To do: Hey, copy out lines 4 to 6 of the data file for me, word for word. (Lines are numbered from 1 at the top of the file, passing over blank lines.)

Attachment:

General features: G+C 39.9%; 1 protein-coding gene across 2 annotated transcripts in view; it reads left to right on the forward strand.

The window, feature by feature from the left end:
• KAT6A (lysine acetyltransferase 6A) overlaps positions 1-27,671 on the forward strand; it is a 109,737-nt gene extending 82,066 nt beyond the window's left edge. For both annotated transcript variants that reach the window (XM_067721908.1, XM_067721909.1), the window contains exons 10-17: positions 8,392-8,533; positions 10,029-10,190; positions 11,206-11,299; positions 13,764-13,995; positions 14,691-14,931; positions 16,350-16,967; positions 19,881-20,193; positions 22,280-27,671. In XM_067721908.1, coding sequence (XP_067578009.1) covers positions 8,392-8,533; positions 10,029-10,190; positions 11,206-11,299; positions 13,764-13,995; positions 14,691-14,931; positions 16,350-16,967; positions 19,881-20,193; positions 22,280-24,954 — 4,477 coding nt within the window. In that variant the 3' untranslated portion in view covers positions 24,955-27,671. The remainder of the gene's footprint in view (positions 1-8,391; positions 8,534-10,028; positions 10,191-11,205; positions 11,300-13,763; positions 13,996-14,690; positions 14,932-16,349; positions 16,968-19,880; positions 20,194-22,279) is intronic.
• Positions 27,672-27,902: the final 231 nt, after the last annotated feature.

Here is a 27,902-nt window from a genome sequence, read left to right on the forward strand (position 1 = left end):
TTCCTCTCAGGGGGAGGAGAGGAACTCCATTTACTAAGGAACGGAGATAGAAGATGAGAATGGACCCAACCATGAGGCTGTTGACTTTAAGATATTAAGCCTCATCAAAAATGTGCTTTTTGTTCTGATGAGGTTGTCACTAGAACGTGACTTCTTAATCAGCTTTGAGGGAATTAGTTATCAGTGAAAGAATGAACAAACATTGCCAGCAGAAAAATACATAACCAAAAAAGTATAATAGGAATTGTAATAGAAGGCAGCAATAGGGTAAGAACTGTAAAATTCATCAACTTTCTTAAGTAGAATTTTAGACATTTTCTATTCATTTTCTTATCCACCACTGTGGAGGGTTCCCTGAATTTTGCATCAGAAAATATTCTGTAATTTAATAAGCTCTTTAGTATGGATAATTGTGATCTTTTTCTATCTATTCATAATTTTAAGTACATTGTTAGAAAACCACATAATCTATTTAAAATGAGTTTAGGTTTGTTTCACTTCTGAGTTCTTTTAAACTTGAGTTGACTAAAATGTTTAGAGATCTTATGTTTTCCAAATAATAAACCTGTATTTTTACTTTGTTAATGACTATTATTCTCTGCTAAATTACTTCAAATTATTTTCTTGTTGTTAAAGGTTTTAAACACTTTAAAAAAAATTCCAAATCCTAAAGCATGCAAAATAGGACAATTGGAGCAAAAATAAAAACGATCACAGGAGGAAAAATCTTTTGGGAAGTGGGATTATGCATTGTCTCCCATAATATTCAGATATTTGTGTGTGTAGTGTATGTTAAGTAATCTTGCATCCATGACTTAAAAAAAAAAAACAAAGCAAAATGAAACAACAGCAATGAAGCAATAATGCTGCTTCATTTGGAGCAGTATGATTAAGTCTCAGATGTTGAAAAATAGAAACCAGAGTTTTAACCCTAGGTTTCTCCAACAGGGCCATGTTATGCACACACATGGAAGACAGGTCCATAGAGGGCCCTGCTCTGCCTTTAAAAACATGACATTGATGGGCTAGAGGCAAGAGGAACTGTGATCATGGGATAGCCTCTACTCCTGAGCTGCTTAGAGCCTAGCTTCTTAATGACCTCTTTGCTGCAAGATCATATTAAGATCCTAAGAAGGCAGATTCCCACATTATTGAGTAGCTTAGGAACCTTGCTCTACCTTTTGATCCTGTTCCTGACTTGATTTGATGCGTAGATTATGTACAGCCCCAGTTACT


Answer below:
• Positions 27,672-27,902: the final 231 nt, after the last annotated feature.

Here is a 27,902-nt window from a genome sequence, read left to right on the forward strand (position 1 = left end):
TTCCTCTCAGGGGGAGGAGAGGAACTCCATTTACTAAGGAACGGAGATAGAAGATGAGAATGGACCCAACCATGAGGCTGTTGACTTTAAGATATTAAGCCTCATCAAAAATGTGCTTTTTGTTCTGATGAGGTTGTCACTAGAACGTGACTTCTTAATCAGCTTTGAGGGAATTAGTTATCAGTGAAAGAATGAACAAACATTGCCAGCAGAAAAATACATAACCAAAAAAGTATAATAGGAATTGTAATAGAAGGCAGCAATAGGGTAAGAACTGTAAAATTCATCAACTTTCTTAAGTAGAATTTTAGACATTTTCTATTCATTTTCTTATCCACCACTGTGGAGGGTTCCCTGAATTTTGCATCAGAAAATATTCTGTAATTTAATAAGCTCTTTAGTATGGATAATTGTGATCTTTTTCTATCTATTCATAATTTTAAGTACATTGTTAGAAAACCACATAATCTATTTAAAATGAGTTTAGGTTTGTTTCACTTCTGAGTTCTTTTAAACTTGAGTTGACTAAAATGTTTAGAGATCTTATGTTTTCCAAATAATAAACCTGTATTTTTACTTTGTTAATGACTATTATTCTCTGCTAAATTACTTCAAATTATTTTCTTGTTGTTAAAGGTTTTAAACACTTTAAAAAAAATTCCAAATCCTAAAGCATGCAAAATAGGACAATTGGAGCAAAAATAAAAACGATCACAGGAGGAAAAATCTTTTGGGAAGTGGGATTATGCATTGTCTCCCATAATATTCAGATATTTGTGTGTGTAGTGTATGTTAAGTAATCTTGCATCCATGACTTAAAAAAAAAAAACAAAGCAAAATGAAACAACAGCAATGAAGCAATAATGCTGCTTCATTTGGAGCAGTATGATTAAGTCTCAGATGTTGAAAAATAGAAACCAGAGTTTTAACCCTAGGTTTCTCCAACAGGGCCATGTTATGCACACACATGGAAGACAGGTCCATAGAGGGCCCTGCTCTGCCTTTAAAAACATGACATTGATGGGCTAGAGGCAAGAGGAACTGTGATCATGGGATAGCCTCTACTCCTGAGCTGCTTAGAGCCTAGCTTCTTAATGACCTCTTTGCTGCAAGATCATATTAAGATCCTAAGAAGGCAGATTCCCACATTATTGAGTAGCTTAGGAACCTTGCTCTACCTTTTGATCCTGTTCCTGACTTGATTTGATGCGTAGATTATGTACAGCCCCAGTTACT